“My goal has been to offer attendees multimedia journalism training and top notch panelists to help our journalists better cover the news and at the same time better navigate the politics of racially charged incidents like that of Freddie Gray’s death,” Berry said.
Among the programs, there will be a social media panel moderated by April Reign, who created the #OscarsSoWhite hashtag campaign. Reign and panelists — Michael Arceneaux, a writer for Complex and VH1, Candace Amos, the Daily News’s social media manager, Stacia L. Brown, a writer and radio producer and blogger La Janee Cosby — will discuss how journalists of color are using social media to their advantage and how social media is being harnessed to push stories that are often not covered by the mainstream press, Berry said.
There will be panels on becoming an effective freelancer, modern design, breaking into journalism, using Google Tools and a look at the role of the black press in the digital journalism space. There will also be a special panel hosted by the Baltimore Sun on covering the city’s challenges, particularly after Gray’s death.
“I’m hoping that people leave inspired, informed and ready to move to the next stage in their newsrooms,” Berry said
Rep. Cummings will be on stage with Baltimore's leading anchorman, Vic Carter of WJZ-13 CBS, for a master class on interviewing high-profile politicians. There will also be an opportunity for conference attendees to ask questions. Cummings has said he will seek reelection for his House seat, passing on an opportunity to run for the competitive open Senate seat in Maryland.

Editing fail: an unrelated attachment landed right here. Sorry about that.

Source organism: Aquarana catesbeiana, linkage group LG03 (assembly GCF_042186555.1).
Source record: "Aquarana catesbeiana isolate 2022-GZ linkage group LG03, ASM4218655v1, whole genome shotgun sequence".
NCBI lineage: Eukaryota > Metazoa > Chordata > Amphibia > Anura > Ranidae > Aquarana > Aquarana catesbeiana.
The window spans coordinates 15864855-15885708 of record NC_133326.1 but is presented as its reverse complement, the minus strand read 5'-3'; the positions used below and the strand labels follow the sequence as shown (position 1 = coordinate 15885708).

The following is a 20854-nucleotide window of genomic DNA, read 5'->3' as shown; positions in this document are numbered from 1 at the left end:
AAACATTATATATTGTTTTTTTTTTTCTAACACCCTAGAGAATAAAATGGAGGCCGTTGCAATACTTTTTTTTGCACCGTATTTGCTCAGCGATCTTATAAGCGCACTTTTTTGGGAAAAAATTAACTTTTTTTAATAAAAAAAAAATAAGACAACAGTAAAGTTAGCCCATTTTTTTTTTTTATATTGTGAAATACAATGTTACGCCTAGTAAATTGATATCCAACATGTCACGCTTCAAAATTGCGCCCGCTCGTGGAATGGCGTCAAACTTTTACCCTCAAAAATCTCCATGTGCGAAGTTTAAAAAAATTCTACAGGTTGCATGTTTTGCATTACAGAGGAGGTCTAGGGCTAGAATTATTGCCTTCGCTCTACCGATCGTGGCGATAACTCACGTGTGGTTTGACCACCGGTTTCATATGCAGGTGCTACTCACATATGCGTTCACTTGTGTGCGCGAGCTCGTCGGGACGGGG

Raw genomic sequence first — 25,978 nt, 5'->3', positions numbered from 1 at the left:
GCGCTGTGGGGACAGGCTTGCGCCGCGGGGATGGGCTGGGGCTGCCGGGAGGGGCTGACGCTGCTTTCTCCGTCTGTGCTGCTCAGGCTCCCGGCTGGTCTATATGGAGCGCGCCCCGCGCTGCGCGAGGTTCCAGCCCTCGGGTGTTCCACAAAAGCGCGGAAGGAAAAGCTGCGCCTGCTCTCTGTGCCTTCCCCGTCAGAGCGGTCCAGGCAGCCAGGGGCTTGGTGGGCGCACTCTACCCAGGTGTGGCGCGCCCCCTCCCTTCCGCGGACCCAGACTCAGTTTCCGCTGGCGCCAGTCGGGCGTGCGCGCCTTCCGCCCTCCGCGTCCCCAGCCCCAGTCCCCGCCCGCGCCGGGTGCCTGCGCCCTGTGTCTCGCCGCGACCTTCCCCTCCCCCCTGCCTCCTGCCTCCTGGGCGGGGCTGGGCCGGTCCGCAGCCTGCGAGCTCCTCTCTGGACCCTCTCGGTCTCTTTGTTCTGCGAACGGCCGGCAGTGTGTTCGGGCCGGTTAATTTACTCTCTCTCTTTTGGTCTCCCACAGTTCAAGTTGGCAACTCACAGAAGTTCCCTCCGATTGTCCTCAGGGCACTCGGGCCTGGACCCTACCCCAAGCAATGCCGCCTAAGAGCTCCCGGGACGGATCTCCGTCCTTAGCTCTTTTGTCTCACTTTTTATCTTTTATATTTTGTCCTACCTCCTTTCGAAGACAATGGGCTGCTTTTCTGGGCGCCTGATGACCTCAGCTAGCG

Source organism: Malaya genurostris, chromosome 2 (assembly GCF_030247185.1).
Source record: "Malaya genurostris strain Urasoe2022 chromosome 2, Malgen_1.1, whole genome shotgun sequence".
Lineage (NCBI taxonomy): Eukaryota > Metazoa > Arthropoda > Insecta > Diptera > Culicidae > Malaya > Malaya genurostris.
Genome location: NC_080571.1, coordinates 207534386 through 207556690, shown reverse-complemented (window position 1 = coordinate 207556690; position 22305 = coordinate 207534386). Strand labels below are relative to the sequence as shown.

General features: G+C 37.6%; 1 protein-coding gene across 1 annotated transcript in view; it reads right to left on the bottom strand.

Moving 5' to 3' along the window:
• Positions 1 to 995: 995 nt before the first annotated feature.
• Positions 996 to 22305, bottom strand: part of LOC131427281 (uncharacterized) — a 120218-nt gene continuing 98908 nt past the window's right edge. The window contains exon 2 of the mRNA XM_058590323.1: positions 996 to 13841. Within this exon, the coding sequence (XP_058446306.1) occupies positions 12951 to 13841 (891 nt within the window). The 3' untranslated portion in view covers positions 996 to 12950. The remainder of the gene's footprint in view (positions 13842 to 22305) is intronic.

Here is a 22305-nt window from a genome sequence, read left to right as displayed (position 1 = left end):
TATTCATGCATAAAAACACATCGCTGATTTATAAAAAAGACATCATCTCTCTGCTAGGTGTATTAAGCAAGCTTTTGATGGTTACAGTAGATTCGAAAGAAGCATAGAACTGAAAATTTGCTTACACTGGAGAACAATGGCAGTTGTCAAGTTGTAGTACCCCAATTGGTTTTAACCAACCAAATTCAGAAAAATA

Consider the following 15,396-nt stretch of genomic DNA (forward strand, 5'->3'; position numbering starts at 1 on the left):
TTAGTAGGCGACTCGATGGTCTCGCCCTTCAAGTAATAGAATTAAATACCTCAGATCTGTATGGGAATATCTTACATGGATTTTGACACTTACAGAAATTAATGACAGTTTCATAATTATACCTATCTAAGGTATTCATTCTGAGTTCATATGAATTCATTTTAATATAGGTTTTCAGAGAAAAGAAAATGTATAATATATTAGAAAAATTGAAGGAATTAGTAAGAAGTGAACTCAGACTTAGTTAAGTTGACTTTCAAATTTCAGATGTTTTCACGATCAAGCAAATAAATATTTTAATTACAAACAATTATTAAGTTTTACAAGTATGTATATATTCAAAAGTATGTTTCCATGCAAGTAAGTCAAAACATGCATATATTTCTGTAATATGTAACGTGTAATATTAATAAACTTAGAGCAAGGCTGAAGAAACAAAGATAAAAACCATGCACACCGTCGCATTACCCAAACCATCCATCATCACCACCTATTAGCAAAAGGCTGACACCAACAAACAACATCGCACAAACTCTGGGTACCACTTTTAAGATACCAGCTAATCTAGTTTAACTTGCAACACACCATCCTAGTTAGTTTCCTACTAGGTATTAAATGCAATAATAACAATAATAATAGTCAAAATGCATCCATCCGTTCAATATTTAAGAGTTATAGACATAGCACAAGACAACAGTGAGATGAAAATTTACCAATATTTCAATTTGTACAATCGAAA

Baltimore Police Chief Kevin Davis will also take part of the Together Baltimore Town Hall. Other panelists will include community organizer and radio host Faraji Muhammad, the Rev. Jamal-Harrison Bryant of Baltimore’s Empowerment Temple AME Church, NAACP Baltimore chapter president Tessa Hill Aston, Baltimore mayoral candidate and Black Lives Matter activist DeRay McKesson and Korey Johnson, a member of the local activist group Leaders of a Beautiful Struggle.
“The town hall will discuss how Baltimore can continue to move forward after the unrest and after the trials of the police officers allegedly involved in Gray’s death,” Berry said. “We want to have a vigorous conversation about the media’s role in coverage of the protests. And we also want journalists to take notes and go back to their newsrooms and classrooms and share where we failed.”
Why shoud Region 1 members come to the conference?
“Because it can be very overwhelming and expensive to go to the NABJ national convention, and you can miss something. We’re tackling the most current issue outside of the presidential election,” said Mayo. “In one day, you can learn how to cover municipalities after the powder keg of racial tension explodes. It’s also a great and quick way to see how one city handled it, and what lessons you can learn if it happens in your own city.
Baltimore is known as Charm City, for its quirky, but welcoming residents, Mayo said.
“Attendees can come and see the Inner Harbor, catch an Orioles baseball game and sample our world-famous crab cakes,” she said. “They can also check out the Morgan State University’s new School of Global Journalism and Communication, led by BABJ and NABJ Founder Dewayne Wickham. You can come and eat, drink and be merry, but also be fed a lot of professional skills that only NABJ can offer.”